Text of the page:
7. Stay Calm and Keep Perspective

Ultraman might be an incredible mental feat but Gray says he always remains calm because he can keep perspective. “Even if something really bad happens, I’m able to think about it quite rationally and calmly,” Gray says. His ability to stay calm under pressure comes from his experiences growing up white water kayaking and rock climbing in his native South Africa. “In both sports, you have moments where if a mistake was made you could die. If you have those experiences—being on a cliff with a 700 foot drop with a storm coming in— it puts other experiences in perspective. Me being five minutes behind in a race isn’t that big of a deal.”

8. Relationships Over Results

Before the pandemic, Gray says he would prioritize training on the weekends but now he doesn’t think twice about putting training aside for a family activity. “Like many people, covid reinforced priorities in life. I view my athletic career and my actual career as less important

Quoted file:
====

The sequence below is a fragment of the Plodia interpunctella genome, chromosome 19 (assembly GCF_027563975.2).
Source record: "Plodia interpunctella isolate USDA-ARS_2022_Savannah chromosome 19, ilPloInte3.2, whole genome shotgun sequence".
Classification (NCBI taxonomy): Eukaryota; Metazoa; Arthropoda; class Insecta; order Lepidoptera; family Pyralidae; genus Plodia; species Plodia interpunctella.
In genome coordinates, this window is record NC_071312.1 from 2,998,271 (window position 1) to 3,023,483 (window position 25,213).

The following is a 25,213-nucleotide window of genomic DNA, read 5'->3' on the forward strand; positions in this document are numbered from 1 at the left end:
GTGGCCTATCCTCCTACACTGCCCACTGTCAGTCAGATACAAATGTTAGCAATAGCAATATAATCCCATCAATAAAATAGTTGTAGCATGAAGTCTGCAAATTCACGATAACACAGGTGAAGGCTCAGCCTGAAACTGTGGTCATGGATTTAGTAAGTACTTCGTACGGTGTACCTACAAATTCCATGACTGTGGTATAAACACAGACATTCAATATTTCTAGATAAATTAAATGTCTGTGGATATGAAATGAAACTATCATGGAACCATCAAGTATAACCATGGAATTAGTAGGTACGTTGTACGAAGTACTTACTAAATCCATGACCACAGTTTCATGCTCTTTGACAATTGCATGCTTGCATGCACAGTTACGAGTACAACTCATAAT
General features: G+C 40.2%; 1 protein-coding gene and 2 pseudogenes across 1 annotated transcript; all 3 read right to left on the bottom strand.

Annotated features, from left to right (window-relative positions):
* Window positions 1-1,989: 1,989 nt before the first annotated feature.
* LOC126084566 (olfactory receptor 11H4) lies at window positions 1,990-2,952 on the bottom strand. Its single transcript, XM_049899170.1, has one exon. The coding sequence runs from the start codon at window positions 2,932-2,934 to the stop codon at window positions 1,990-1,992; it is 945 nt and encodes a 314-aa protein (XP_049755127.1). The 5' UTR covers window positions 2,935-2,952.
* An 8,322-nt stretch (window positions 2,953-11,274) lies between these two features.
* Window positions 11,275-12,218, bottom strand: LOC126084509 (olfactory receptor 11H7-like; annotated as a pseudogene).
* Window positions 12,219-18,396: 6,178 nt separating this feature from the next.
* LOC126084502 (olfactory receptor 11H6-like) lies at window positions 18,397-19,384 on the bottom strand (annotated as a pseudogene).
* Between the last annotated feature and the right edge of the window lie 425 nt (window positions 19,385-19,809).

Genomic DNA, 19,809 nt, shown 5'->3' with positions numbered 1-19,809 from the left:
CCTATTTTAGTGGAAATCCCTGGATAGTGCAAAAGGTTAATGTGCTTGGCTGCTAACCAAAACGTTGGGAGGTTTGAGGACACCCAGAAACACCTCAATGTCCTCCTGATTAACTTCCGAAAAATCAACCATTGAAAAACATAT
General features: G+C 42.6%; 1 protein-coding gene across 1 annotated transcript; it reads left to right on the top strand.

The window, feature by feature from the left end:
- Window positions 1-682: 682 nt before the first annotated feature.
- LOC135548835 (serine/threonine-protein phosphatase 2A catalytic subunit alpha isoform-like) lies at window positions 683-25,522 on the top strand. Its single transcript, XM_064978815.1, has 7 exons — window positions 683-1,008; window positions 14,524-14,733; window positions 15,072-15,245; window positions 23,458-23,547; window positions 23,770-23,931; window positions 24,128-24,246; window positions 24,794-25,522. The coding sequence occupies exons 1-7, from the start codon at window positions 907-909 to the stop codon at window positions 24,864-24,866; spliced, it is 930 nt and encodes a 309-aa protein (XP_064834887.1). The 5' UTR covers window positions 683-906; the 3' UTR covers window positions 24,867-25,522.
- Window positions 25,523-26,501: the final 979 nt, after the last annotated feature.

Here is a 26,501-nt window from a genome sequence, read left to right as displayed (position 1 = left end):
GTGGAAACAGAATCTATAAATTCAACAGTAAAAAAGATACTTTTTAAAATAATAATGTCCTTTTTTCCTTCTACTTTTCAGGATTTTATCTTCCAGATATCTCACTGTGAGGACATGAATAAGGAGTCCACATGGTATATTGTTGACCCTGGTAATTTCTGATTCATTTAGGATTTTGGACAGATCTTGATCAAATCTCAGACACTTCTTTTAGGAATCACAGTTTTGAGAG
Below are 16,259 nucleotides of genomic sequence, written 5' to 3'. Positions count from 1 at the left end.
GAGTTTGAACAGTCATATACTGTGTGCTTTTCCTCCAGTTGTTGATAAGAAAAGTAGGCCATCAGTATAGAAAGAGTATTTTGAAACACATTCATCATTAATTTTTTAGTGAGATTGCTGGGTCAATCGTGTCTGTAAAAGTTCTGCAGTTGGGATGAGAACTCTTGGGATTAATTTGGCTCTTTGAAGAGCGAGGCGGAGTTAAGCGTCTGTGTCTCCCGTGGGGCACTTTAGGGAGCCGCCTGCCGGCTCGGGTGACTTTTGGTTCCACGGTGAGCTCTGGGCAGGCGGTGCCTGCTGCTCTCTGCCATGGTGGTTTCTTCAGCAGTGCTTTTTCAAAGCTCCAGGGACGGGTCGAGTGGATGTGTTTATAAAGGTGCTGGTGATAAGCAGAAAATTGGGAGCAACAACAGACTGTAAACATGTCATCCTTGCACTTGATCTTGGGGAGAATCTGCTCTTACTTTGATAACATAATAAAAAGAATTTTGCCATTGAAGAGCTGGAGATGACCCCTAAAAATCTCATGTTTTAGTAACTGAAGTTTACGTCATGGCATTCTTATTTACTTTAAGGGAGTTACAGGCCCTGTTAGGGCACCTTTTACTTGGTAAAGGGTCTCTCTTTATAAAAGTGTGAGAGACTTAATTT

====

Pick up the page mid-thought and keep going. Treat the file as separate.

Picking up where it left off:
than before. Life is fragile. Building relationships with your family and friends is something I might have overlooked before and during the pandemic. It made me take a step back and realize what the priorities are in life—they are different from what they were before.”

( 4 ) Comments

Fantastic article! Fantastic insight into some mental aspects of his approach to training that are super helpful and applicable to other ‘extreme’ sports such as my sport of freediving. I also love the Blue Magic Mirror as my go-to pair! Thanks for sharing this content!

Katie Kleinwachter

Really a great read & it sure got me motivated .
Thank you 🙏

Kathy Heidebrecht

You are so inspiring!! I love these 8 tips and since I am a Type A
they are most helpful!! It’s a process for me…

Judee Biggles

Great article. As former Ironman athlete I can recognize characteristics and intensity in this athlete that are unique to triathletes as a whole. Love the balance this guy has struck which I am sure makes his racing and the rest of his world a more rewarding and fuller experience.

Angie Testerman

Deja un comentario